What Happens If You Exceed Maximum Earnings for Social Security?


Quick Answer

Workers whose income exceeds annual maximum taxable earnings no longer have to pay Social Security taxes on earnings above the maximum amount. However, those who continue to work after claiming Social Security for early retirement have their benefits reduced if they make more than the yearly earnings maximum.

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Full Answer

The normal Social Security tax on earned income is 12.4 percent as of 2015, half paid by an employee and half by an employer, or all paid by a self-employed individual. Once a worker's yearly income reaches the maximum taxable earnings limit of $118,500 in 2015, the Social Security tax no longer applies, although workers still have to pay the Medicare tax, which has no earnings limit.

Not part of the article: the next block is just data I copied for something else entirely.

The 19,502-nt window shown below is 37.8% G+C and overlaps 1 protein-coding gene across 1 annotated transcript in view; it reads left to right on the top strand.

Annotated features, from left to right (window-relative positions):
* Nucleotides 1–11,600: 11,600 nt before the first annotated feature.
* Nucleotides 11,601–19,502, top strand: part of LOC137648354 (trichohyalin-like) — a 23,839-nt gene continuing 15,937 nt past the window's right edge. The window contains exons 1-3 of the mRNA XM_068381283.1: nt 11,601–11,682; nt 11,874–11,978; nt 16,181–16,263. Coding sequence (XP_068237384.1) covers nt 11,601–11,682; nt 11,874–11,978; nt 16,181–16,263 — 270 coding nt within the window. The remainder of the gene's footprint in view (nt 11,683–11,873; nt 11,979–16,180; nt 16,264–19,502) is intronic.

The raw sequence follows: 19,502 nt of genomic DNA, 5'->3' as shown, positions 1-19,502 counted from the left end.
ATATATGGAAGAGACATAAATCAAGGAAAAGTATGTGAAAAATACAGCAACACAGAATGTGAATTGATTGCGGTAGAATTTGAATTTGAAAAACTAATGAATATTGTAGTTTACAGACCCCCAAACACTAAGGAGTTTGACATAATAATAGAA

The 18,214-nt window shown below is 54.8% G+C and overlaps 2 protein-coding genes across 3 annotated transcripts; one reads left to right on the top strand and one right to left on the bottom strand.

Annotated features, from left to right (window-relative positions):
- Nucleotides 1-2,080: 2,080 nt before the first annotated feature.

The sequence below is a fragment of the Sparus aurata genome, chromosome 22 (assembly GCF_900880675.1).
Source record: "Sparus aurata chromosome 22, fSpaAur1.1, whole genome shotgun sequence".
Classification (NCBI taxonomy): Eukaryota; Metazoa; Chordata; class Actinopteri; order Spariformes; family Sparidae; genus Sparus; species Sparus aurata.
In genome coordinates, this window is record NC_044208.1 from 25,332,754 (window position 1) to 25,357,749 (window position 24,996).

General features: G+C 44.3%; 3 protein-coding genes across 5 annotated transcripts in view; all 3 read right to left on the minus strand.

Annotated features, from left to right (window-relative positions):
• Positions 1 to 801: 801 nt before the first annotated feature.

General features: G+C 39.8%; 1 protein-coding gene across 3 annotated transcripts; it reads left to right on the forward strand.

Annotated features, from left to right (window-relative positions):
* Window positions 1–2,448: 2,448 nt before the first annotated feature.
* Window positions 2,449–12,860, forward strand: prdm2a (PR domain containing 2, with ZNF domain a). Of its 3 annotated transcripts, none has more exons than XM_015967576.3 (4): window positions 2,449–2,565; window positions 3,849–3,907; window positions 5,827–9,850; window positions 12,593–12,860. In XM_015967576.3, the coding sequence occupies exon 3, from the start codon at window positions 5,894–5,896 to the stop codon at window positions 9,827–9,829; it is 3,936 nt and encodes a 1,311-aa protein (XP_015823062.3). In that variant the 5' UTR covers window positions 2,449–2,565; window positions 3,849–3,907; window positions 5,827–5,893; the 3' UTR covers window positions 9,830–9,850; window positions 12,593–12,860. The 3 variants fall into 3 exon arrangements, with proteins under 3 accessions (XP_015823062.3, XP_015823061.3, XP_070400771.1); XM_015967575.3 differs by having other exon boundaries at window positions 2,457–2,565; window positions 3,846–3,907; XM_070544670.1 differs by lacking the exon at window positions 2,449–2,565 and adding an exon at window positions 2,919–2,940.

Those who choose to initiate Social Security benefits early, from age 62 until full retirement age, face a reduction of benefits if they continue working and their income exceeds a maximum earnings limit. Until the year they reach full retirement age, Social Security deducts $1 in benefit payments for every $2 they earn above the allowable annual limit of $15,720, as of 2015. In the year they reach full retirement age, they lose $1 for every $3 earned above the maximum limit of $41,880 until the month they reach full retirement age. After workers reach full retirement age, Social Security takes no further reductions, no matter how much they earn.

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